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Why Isn’t My Content Going Viral?

Bare with me here and you’ll have a much better understanding of the proper content creation process…

In a nutshell, there are four reasons, each with their own nuances, that would explain why nobody cares about your content.

1. You don’t have an intuitive feel for what people like to share or respond to.

2. You didn’t think of something that you legitimately wanted to see brought to fruition.

3. You didn’t produce your content to its original vision.

And/or…

4. You didn’t put your content in the right places with the right spin.

Most people think their video/image/song/article/startup (yes, these four reasons can apply to even entrepreneurship) isn’t going viral because of 4 when in reality it’s most likely 1 or 2.

1. You don’t have an intuitive feel for what people like to share or respond to.

Good content starts with a deep understanding of what people like and respond to. It starts with an unconscious grasp of what mental triggers get people interested.

This isn’t something that people are born with, it’s something they develop.

When I was in High School, I created a video of me getting hit by sports balls in my parents’ basement, put it in 3x slow motion, and set it to T.I.s ‘What You Know.’ I threw it up on YouTube, back when the platform was just emerging as a place to watch fun videos, and then was disappointed when I didn’t become famous.

I thought the reason for this was 4 so I spent the day refreshing the video 3,000 times and getting it into the “most viewed today” section of YouTube. This got it only 500 or so legitimate views, which was nowhere near what popular videos were getting at the time.

My content was in the right place to be seen by people who would share it with their friends- the “most viewed today” section was a great place for that, but still, nobody cared.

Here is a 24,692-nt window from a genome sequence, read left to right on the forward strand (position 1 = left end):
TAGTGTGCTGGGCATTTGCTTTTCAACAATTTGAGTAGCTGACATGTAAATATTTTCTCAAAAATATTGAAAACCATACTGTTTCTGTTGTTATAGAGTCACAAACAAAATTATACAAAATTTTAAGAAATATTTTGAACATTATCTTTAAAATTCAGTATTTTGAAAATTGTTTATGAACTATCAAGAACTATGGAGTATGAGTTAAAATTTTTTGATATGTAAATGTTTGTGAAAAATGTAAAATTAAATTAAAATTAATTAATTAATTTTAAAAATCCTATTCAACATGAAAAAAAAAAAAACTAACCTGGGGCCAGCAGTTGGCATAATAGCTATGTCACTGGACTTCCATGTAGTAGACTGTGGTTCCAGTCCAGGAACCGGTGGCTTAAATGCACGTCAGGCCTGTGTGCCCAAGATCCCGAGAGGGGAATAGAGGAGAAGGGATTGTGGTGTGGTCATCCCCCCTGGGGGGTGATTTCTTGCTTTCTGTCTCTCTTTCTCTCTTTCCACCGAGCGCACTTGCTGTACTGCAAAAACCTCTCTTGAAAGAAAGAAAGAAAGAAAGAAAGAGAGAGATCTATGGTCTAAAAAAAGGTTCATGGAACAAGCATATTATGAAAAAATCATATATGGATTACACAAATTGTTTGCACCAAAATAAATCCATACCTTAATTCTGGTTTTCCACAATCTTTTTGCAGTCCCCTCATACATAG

It took a few days of constant refreshing, but I eventually came to the disheartening realization that my content was doing poorly not because it was in the wrong place, but because it wasn’t an appealing piece of content.

I didn’t have an intuitive feel for what people liked.

That’s changed now, but at the time it was the cause of a lot of frustration in my life.

Nonetheless, once I started liking the same things other people were liking, it still took me a while to create my first piece of content that was of value.

Why?

2. You didn’t think of something that you legitimately wanted to see brought to fruition.

The second major cause for a piece of content not being shareable is that it wasn’t created from the heart.

This is a very popular phrase but what does it actually mean?

Well in my instance, it meant that I was still creating content, not so I could see what it would look like if realized, but so I could be famous.

I’m not saying you can’t create something of value if it’s not created with the utmost passion (that happens all the time), but I am saying that if you don’t have the utmost passion, and you don’t have a pre-existing audience who’s already bought in, people just aren’t going to care.

Let me make this clear:

If you don’t already have a following who wants to see new content from you, then an uninspired video/song/image/startup/article isn’t going to get any attention at all.

You need to be inspired. My biggest successes have come from me originally saying, “Oh! That would be so cool/funny. Ohhhh I have to do this,” and not from me saying, “I need to create something that’s going to make me rich/famous.”